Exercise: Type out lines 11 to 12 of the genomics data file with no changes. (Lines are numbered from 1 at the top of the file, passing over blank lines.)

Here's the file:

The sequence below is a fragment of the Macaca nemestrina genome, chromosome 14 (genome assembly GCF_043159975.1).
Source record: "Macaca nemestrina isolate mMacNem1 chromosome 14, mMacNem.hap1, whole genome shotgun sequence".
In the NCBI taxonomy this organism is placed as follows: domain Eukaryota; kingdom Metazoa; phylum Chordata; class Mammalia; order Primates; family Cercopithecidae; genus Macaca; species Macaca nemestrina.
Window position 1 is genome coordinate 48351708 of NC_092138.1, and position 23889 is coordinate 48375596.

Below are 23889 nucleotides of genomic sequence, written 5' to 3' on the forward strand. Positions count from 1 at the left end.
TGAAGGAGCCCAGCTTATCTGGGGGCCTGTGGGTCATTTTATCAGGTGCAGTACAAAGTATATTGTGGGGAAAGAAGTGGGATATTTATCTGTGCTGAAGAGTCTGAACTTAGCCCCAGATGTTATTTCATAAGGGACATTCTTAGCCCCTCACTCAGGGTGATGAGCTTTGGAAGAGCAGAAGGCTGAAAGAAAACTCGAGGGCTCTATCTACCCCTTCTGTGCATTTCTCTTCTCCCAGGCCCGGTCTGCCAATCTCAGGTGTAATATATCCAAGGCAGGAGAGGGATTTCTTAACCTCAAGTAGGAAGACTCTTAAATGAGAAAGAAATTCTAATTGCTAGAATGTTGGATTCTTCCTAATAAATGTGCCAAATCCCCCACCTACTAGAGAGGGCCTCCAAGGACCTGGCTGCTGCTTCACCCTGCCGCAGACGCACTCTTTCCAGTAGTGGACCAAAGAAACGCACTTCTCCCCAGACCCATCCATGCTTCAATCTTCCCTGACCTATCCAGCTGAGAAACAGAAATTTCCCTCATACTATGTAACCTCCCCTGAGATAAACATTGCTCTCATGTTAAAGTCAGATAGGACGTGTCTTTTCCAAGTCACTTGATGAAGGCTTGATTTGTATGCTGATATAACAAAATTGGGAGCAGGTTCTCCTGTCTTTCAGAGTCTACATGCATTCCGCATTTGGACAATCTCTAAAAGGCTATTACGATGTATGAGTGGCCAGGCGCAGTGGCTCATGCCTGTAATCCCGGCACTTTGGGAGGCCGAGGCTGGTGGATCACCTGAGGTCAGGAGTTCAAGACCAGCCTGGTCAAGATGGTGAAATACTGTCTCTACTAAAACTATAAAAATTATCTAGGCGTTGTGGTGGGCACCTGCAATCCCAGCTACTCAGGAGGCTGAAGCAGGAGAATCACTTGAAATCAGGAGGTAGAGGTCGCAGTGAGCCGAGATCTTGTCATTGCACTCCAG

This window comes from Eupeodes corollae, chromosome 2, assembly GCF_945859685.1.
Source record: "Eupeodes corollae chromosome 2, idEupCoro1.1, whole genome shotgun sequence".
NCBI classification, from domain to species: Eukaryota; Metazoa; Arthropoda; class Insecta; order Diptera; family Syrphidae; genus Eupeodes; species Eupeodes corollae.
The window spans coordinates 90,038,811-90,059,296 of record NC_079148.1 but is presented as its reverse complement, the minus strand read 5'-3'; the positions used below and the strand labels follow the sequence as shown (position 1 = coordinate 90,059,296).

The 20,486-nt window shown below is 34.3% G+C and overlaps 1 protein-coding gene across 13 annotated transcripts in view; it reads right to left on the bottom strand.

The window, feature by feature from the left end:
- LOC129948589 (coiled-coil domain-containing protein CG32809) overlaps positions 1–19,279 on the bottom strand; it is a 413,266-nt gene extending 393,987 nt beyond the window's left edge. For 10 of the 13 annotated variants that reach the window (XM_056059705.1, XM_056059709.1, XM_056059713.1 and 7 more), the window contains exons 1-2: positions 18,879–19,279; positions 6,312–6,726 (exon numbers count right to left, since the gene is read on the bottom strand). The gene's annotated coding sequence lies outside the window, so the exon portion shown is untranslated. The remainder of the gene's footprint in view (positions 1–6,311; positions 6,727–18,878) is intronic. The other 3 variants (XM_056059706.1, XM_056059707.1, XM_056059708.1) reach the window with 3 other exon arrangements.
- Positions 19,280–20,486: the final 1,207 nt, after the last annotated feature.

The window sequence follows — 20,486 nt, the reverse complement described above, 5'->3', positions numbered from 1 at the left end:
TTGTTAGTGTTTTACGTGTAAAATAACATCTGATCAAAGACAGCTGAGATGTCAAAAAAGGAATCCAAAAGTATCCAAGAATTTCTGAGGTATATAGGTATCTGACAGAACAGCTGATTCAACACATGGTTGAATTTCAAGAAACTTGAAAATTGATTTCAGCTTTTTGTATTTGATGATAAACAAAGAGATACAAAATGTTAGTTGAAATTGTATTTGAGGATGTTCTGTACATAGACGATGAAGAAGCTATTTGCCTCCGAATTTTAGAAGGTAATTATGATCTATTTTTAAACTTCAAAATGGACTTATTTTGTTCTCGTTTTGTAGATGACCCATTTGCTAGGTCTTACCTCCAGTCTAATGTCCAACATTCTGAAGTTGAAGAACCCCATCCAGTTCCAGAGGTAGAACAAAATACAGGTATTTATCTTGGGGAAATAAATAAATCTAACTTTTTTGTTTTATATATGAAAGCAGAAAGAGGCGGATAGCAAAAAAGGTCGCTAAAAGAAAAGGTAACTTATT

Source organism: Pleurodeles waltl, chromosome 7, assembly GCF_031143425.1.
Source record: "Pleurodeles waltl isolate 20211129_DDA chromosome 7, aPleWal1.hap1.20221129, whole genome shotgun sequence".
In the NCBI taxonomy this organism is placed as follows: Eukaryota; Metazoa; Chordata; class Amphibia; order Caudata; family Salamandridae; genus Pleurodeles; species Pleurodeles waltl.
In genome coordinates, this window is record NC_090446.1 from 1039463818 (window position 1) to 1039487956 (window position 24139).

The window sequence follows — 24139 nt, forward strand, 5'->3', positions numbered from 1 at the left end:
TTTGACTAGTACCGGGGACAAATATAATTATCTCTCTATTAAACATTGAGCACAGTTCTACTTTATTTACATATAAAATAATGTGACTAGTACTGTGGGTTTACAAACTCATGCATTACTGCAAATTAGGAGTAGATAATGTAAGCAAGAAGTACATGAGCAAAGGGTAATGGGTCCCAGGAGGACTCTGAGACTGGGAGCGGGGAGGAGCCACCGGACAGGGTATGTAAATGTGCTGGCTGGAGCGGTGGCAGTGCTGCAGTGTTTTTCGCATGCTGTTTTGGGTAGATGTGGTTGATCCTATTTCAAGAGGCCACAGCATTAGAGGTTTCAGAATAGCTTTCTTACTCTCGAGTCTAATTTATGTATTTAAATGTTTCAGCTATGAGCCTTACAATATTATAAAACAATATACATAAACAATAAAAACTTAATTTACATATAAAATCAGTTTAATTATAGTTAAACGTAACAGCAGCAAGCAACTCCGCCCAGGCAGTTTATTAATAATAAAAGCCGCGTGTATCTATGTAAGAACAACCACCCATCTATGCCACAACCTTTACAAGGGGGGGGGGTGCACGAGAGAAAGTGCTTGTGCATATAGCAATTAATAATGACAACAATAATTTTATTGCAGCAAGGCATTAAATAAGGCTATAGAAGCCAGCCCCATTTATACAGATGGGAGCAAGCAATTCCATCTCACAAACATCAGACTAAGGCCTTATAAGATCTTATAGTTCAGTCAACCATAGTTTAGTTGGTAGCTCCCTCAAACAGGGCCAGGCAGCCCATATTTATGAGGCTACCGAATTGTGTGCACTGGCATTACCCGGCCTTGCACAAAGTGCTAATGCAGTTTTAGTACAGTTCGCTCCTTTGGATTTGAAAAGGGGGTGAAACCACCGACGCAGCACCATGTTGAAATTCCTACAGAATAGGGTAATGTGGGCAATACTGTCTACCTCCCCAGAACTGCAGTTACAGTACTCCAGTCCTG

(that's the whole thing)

The 20,486-nt window shown below is 34.3% G+C and overlaps 1 protein-coding gene across 13 annotated transcripts in view; it reads right to left on the bottom strand.

The window, feature by feature from the left end: